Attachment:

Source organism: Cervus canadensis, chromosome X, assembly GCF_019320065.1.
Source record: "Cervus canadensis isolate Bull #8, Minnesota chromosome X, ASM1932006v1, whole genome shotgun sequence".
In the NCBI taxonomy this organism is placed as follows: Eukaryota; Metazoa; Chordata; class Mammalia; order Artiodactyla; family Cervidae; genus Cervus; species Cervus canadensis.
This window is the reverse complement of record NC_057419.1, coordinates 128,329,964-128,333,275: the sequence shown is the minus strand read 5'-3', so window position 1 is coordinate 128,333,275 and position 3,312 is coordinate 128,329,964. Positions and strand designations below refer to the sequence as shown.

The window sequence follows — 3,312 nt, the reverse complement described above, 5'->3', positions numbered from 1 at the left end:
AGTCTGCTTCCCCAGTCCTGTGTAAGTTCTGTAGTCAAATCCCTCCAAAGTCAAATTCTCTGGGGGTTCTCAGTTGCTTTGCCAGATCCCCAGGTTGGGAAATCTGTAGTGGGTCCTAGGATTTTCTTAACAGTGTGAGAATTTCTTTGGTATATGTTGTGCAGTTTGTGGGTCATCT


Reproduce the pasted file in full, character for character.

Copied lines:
Source organism: Cervus canadensis, chromosome X, assembly GCF_019320065.1.
Source record: "Cervus canadensis isolate Bull #8, Minnesota chromosome X, ASM1932006v1, whole genome shotgun sequence".
In the NCBI taxonomy this organism is placed as follows: Eukaryota; Metazoa; Chordata; class Mammalia; order Artiodactyla; family Cervidae; genus Cervus; species Cervus canadensis.
This window is the reverse complement of record NC_057419.1, coordinates 128,329,964-128,333,275: the sequence shown is the minus strand read 5'-3', so window position 1 is coordinate 128,333,275 and position 3,312 is coordinate 128,329,964. Positions and strand designations below refer to the sequence as shown.

The window sequence follows — 3,312 nt, the reverse complement described above, 5'->3', positions numbered from 1 at the left end:
AGTCTGCTTCCCCAGTCCTGTGTAAGTTCTGTAGTCAAATCCCTCCAAAGTCAAATTCTCTGGGGGTTCTCAGTTGCTTTGCCAGATCCCCAGGTTGGGAAATCTGTAGTGGGTCCTAGGATTTTCTTAACAGTGTGAGAATTTCTTTGGTATATGTTGTGCAGTTTGTGGGTCATCT